This book is in the Cambria Australian Literature book series (Series editor: Susan Lever).
Australian poetry is popularly conceived as a tradition founded by the wry, secular and stoic strains of its late-nineteenth-century bush balladeers Adam Lindsay Gordon, Henry Lawson and ‘Banjo’ Paterson, consolidated into a land-based ‘vigour’ in publications such as the Bulletin. Yet this popular conception relies on not actually consulting the poetry itself, which for well over one hundred and fifty years has been cerebral, introspective, feminine and highly — even experimentally — religious.
Western Christian mystics and Western Christian mystical poets of the classical world, Middle Ages and modern era have been sources of inspiration, influence and correspondence for Australian poets since the writings of Charles Harpur (1813–1868), but there have also been ongoing debates as to how mysticism might be defined, whom its true exemplars might be, and whether poets should be considered mystical authorities.
This book dedicates whole chapters to five Australian Christian mystical poets: Ada Cambridge (1864–1926), John Shaw Neilson (1872–1943), Francis Webb (1925–1973), Judith Wright (1915–2000) and Kevin Hart (1954 - ), with additional contextual chapters on their contemporaries and new approaches by Aboriginal poets since the early 1990s.
Scholars and students are increasingly disregarding the popular ‘bush’ facade and reading Australian poetry in terms of the sacred, the philosophical, the contemplative and the transcendent. At a national level this can be traced back to the post-war and 1970s generations of poets and readers who rejected the safe old bush myths for a more relentless interrogation of Australian origins, environments and metaphysics. Yet internationally, as among the general Australian public, the very idea of an Australian Christian mystical poetry seems incongruous with a metaphysically weak bush tradition which asks very little of them.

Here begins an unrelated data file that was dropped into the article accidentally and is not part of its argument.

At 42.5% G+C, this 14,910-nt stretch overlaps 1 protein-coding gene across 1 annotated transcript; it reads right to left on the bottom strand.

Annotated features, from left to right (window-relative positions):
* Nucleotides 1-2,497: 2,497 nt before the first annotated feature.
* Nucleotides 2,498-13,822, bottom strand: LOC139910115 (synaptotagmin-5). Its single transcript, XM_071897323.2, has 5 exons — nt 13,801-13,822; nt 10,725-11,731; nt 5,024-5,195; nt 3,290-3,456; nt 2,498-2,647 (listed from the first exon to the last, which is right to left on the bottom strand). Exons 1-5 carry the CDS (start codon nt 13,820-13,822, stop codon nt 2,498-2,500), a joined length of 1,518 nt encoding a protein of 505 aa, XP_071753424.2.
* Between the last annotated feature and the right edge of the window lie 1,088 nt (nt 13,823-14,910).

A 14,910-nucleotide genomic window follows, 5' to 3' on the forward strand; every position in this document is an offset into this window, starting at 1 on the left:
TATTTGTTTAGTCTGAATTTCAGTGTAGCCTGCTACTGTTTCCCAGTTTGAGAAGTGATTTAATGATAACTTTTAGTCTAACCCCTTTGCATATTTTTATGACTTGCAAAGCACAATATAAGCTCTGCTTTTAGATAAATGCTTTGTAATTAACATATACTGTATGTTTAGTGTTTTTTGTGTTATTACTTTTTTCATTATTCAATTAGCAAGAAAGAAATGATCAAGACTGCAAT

This book casts Australian poetry in a new light by showing how Australian Christian mystical poetics can be found in every era of Australian letters, how literary hostilities towards women poets, eroticism and contemplation served to stifle a critical appreciation of mystical poetics until recent decades, and how in the twentieth century one Australian Christian mystical poet began to influence another and share their appreciations of Dante, Donne, Traherne, Blake, Wordsworth, Brontë, Rossetti, Hopkins, Yeats, Eliot and Lowell.
Despite parallel international works on British, American and European Christian mystical poets, there has never been a book-length exploration of Australian Christian mystical poets or poetics. This study draws upon eight years of research to not only consider debates around Christian mysticism during the lives of its selected poets, but to also frame its argument in terms of the twenty-first-century Christian mysticism scholarship of Kevin Hart, Amy Hollywood, Ursula King and Bernard McGinn’s seminal multi-volume history of Western Christian mysticism, The Presence of God. Simultaneously, Australian literary criticism of the relevant eras as well as in the present are explicitly engaged throughout. This book is a rigorous work of original scholarship which will significantly impact future discussions on the possibilities of Australian literature.